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Tuesday, October 7, 2014

Foster Farms outbreak sparks legal petition to outlaw dangerous pathogens

Today's post was shared by Take Justice Back and comes from

Although hundreds of Americans were hospitalized over the past two years with salmonella poisoning linked to Foster Farms chickens, the U.S. Agriculture Department said it had no power to order a recall on the contaminated poultry.

The Center for Science in the Public Interest took steps Wednesday to change that. The Washington-based group filed a petition with the USDA, outlining legal arguments for a ban on four of the most dangerous strains of salmonella.

The strains are all resistant to multiple classes of the most commonly used antibiotics, according to the Centers for Disease Control.

In its petition, the consumer group included its own analysis that showed 2,358 illnesses, 424 hospitalization and eight deaths have been linked to antibiotic-resistant salmonella strains found in meat and chicken. Most of the cases are from the mid 1990s to present.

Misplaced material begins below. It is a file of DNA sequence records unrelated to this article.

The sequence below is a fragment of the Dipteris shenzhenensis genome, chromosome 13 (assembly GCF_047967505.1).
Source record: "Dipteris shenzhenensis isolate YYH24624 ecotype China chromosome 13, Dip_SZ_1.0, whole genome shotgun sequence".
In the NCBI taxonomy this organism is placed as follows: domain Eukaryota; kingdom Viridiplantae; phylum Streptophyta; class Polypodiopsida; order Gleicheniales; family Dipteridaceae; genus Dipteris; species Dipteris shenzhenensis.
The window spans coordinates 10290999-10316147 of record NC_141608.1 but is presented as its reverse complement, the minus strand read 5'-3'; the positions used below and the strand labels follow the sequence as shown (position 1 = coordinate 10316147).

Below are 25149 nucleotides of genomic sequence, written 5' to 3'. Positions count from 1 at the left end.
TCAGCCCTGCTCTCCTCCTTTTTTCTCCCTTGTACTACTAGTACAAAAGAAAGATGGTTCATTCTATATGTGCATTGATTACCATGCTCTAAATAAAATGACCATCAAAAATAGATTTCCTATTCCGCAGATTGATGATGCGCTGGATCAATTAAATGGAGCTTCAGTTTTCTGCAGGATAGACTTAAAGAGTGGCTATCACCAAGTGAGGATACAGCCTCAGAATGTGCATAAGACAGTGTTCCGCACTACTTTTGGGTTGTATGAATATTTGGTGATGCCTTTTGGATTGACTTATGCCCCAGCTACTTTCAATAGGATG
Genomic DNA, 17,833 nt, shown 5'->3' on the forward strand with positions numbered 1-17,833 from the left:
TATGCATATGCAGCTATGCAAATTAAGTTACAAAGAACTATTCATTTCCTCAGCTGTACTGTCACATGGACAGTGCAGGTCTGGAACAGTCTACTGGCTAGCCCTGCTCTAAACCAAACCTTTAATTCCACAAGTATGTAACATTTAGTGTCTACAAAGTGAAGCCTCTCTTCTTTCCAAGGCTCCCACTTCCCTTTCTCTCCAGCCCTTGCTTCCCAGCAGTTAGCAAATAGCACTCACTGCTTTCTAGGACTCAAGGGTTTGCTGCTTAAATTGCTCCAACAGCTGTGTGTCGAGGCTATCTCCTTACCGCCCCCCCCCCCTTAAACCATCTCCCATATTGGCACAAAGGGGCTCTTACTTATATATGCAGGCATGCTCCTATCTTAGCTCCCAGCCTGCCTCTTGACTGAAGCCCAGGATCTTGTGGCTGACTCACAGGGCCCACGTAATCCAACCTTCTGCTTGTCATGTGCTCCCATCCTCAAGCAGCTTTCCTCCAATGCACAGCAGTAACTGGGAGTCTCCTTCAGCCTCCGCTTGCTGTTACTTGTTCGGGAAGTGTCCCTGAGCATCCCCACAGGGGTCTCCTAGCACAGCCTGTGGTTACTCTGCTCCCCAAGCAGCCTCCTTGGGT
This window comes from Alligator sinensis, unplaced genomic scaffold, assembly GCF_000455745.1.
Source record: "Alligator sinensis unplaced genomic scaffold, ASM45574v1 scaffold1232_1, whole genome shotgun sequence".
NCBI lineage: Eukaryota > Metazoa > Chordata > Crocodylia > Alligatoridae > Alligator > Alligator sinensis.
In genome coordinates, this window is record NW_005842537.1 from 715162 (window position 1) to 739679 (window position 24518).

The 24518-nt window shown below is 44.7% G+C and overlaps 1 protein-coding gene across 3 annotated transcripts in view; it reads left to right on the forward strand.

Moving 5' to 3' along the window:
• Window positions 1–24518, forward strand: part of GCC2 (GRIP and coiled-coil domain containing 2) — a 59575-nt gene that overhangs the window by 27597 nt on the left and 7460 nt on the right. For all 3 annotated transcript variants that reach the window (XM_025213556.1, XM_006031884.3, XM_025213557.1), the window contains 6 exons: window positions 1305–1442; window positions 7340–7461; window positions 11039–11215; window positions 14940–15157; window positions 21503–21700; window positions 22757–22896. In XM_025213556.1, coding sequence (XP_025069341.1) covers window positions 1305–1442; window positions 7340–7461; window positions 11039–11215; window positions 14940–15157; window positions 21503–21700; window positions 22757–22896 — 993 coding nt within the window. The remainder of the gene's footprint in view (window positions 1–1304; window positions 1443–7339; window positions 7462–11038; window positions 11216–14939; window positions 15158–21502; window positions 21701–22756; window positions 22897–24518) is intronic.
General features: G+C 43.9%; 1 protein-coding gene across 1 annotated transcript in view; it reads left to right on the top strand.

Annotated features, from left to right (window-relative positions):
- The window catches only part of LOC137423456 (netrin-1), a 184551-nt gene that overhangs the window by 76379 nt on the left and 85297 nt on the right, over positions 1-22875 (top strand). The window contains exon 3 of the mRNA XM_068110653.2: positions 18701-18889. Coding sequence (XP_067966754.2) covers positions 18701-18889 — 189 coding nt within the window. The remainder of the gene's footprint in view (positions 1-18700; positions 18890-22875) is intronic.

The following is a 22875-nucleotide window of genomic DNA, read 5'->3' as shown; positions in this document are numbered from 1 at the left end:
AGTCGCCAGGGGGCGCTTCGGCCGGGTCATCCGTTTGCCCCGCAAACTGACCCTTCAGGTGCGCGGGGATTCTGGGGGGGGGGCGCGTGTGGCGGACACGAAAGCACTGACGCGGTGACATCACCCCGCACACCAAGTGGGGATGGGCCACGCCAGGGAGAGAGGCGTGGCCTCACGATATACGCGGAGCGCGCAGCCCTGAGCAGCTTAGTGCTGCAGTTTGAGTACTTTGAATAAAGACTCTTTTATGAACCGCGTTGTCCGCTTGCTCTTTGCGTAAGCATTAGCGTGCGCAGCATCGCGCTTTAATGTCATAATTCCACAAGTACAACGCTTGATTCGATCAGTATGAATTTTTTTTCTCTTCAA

In its announcement, the group said findings of their analysis “obligates USDA to keep those strains out of the food supply.”

Salmonella Heidelberg — which the CDC linked to the Foster Farms outbreak — is one of the strains that CSPI is seeking to ban.

The Foster Farms outbreak lasted for more than 15 months, and CDC did not declare it to be over until late July. The agency also said the outbreak sickened at least 638 people, with nearly 40 percent requiring hospitalization. The company has made a number of changes in its plants over the past year and says that, over the past several months, the rate...

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